But larger med-tech manufacturers have long used early-stage investments in young companies to get to know the capabilities of new technologies and the management teams that hope to roll them out.

“It is not a new phenomenon for companies, in our sector in particular, to make investments in companies and down the road acquire them,” said Karen Park­hill, chief financial officer for Minnesota-run Medtronic, in an interview. “We make minority investments and we have a small team that does that. Sometimes they turn into acquisitions, and sometimes they don’t.”

Medtronic has about $500 million worth of minority stake investments in roughly 40 companies today. Several years ago Medtronic announced two acquisitions that totaled more than half a billion dollars on the same day, acquiring Peak Surgical and Salient Surgical Technologies and their advanced energy surgical technologies. Medtronic had made minority investments in both companies previously.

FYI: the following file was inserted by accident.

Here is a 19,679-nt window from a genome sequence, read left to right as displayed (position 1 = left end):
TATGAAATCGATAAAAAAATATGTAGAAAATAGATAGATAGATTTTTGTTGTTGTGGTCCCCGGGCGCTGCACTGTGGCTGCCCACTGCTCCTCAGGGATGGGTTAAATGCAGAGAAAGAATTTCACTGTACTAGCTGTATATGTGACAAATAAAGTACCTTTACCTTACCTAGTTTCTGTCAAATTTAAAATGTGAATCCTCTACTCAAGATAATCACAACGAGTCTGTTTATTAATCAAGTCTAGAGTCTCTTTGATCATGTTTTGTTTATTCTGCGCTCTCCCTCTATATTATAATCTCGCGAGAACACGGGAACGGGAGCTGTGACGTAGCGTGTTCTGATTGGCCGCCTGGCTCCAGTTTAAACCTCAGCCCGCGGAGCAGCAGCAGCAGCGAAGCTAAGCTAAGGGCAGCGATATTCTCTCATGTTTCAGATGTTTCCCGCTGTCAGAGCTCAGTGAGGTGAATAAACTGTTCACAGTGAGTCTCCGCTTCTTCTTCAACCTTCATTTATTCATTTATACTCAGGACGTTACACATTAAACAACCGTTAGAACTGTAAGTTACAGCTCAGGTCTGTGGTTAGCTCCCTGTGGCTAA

Washington-based med-tech trade group AdvaMed released a report last year that listed several reasons why larger med-tech companies may be more willing to make early seed investments.

A big factor is the declining investment in med-tech by traditional venture-capital (VC) firms. The cost of bringing a new device to market has gone up in the past decade, but the profit margin on the eventual payout for early VC investors has declined, the report says.